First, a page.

A new Pew Research study shows a clear majority of women, across all ages and education levels, identify as feminists. Overall, 61 percent of female respondents said “feminist” describes them “very” or “somewhat well.”
Two books that interrogate tomboys are being published in August. The authors discuss their findings about gender and what it means to be a tomboy.
“Human history has been driven by the male drive for physical security.”
Ms. had the chance to speak with Valerie Hudson, director of the Program on Women, Peace and Security at Texas A&M University. In the new book The First Political Order, which she coauthored, Hudson makes a compelling argument for placing women’s rights and representation at the core of foreign policy and national security—because what happens to half the population is obviously going to affect the health, the wealth and the security of a nation.
Twenty-five-year-old Marzia Akbar is part of a small group of female psychologists. Her team runs a covert counseling clinic at a local hospital in the Herat province and have helped many victims of domestic abuse. But Herat’s stay-at-home order has caused Akbari’s team to lose contact with most of their clients.
Wearing a mask acknowledges that we are all human beings, and that it is in our DNA, regardless of gender, to care about each other. It is a national tragedy that we don’t have a president who can say and model this in a time of great need. But we can say it to each other—We can all step up and cover our faces.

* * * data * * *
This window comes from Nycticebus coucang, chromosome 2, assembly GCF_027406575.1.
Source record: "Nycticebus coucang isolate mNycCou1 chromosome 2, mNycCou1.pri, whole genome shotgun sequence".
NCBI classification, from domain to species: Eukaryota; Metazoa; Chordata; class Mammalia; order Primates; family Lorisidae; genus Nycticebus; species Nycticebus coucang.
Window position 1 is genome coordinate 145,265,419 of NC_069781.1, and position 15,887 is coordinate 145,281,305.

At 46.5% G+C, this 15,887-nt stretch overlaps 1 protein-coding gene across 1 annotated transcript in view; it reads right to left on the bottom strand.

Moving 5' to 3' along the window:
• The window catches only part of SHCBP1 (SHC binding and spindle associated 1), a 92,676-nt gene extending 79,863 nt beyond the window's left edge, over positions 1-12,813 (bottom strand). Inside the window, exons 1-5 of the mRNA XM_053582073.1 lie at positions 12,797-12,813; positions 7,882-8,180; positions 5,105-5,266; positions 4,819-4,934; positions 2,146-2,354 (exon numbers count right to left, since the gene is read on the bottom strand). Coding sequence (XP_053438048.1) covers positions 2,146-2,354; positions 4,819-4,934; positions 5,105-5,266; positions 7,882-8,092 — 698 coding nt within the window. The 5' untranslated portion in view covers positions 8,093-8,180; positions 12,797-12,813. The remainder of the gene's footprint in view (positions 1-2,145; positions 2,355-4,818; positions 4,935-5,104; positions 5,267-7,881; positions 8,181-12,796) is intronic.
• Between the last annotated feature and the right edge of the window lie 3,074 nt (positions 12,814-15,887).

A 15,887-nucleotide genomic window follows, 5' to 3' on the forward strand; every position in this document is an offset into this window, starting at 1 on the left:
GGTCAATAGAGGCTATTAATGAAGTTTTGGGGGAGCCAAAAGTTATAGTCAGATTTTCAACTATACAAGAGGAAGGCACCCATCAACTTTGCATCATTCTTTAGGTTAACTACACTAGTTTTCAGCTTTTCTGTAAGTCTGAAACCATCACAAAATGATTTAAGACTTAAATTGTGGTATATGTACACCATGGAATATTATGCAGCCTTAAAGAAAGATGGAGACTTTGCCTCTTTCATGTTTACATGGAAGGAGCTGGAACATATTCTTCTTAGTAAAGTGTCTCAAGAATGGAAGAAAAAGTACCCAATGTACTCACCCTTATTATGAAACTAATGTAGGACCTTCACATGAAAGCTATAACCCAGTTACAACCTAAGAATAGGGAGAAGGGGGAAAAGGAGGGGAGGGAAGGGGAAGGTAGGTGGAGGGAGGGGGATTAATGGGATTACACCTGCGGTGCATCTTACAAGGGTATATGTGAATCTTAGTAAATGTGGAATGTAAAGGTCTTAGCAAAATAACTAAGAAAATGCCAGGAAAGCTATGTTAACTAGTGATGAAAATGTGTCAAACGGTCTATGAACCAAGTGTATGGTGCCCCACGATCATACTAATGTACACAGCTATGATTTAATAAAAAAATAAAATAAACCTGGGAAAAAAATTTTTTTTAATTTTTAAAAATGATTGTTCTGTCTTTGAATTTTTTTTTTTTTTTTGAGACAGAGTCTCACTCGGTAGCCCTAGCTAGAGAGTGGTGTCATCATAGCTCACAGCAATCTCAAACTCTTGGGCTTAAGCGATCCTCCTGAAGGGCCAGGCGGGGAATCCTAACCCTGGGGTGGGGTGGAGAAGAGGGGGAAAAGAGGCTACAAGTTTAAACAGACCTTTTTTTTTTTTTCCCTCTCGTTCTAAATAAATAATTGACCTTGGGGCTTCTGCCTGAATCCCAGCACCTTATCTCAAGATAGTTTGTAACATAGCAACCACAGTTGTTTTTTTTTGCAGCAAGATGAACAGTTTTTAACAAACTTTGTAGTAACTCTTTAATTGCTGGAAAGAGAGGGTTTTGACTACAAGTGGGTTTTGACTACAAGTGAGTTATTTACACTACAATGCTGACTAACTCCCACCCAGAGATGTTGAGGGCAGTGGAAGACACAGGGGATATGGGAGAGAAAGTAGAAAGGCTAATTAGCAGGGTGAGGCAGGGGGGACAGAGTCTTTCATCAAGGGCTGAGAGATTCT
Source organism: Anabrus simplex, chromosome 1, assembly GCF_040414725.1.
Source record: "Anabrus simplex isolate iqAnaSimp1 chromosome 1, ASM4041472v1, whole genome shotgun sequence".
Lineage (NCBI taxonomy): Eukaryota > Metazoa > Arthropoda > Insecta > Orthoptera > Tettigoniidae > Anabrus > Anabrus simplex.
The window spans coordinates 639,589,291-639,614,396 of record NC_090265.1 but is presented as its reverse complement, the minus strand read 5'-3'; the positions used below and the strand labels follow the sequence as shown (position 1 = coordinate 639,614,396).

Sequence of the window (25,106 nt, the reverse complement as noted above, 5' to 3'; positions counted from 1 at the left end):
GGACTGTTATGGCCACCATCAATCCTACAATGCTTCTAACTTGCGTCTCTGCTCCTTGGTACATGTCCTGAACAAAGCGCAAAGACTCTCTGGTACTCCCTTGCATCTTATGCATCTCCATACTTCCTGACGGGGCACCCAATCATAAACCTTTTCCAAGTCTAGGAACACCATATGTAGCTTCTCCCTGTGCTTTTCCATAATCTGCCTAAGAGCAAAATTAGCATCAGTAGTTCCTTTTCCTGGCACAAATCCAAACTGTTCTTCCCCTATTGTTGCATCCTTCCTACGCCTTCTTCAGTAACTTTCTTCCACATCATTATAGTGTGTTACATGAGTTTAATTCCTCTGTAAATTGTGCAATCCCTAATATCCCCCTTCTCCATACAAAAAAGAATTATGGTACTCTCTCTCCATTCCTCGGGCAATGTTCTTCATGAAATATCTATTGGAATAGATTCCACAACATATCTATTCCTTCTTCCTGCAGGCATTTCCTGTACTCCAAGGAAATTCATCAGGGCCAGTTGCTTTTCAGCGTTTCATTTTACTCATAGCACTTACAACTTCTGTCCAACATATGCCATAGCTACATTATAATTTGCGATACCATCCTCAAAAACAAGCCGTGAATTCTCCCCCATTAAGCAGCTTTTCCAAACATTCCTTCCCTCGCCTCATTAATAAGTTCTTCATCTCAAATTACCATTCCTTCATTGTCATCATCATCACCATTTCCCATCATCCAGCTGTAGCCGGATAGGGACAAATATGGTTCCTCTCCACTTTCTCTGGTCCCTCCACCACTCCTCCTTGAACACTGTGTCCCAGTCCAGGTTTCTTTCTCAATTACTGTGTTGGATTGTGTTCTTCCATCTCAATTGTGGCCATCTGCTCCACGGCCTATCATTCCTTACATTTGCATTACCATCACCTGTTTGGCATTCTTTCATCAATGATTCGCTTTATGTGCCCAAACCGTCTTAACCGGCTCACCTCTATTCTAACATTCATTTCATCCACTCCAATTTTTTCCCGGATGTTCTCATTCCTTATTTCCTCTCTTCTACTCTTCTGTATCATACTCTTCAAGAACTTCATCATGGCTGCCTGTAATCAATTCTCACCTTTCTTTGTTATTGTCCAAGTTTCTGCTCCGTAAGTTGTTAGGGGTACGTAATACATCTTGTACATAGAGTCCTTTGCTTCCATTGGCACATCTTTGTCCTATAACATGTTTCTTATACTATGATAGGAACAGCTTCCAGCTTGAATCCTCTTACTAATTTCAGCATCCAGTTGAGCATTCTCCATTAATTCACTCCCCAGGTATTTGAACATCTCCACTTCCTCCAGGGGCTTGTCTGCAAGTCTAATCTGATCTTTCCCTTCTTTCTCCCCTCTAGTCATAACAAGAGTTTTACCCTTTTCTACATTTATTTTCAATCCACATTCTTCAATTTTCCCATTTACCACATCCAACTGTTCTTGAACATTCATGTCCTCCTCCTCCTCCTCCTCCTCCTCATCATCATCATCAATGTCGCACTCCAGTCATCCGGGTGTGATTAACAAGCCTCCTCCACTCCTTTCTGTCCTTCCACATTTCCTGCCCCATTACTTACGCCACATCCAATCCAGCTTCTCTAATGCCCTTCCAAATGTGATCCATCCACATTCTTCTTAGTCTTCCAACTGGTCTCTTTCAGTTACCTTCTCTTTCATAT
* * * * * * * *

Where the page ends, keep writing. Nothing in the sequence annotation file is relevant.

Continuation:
When indications of candidates’ gender (such as their first name) were removed from applications, women were selected at a higher rate than when their gender was obvious.
Three weeks ago, most of us—proud feminists and progressives—would have said we shared the burden of parenting relatively evenly. Why then, at times of crisis, do these imbalances emerge?
Gender is often an ignored factor during health emergencies—even though women comprise 70% of the global healthcare workforce. During the COVID-19 pandemic, the most effective policy responses will be those that account for how the crisis is experienced by women and girls.
While healthcare workers across the globe combat this pandemic, we must begin laying out the roadmap to recovery—a roadmap informed both by experiences from the front lines today and the lessons learned from our past.
Conventional wisdom suggests that the liberal attitudes about sexual orientation and gender identity held by Millennials and Generation Z will propel social transformation. But our new study in Sociological Science finds that young people hold more conservative gender attitudes than typically assumed.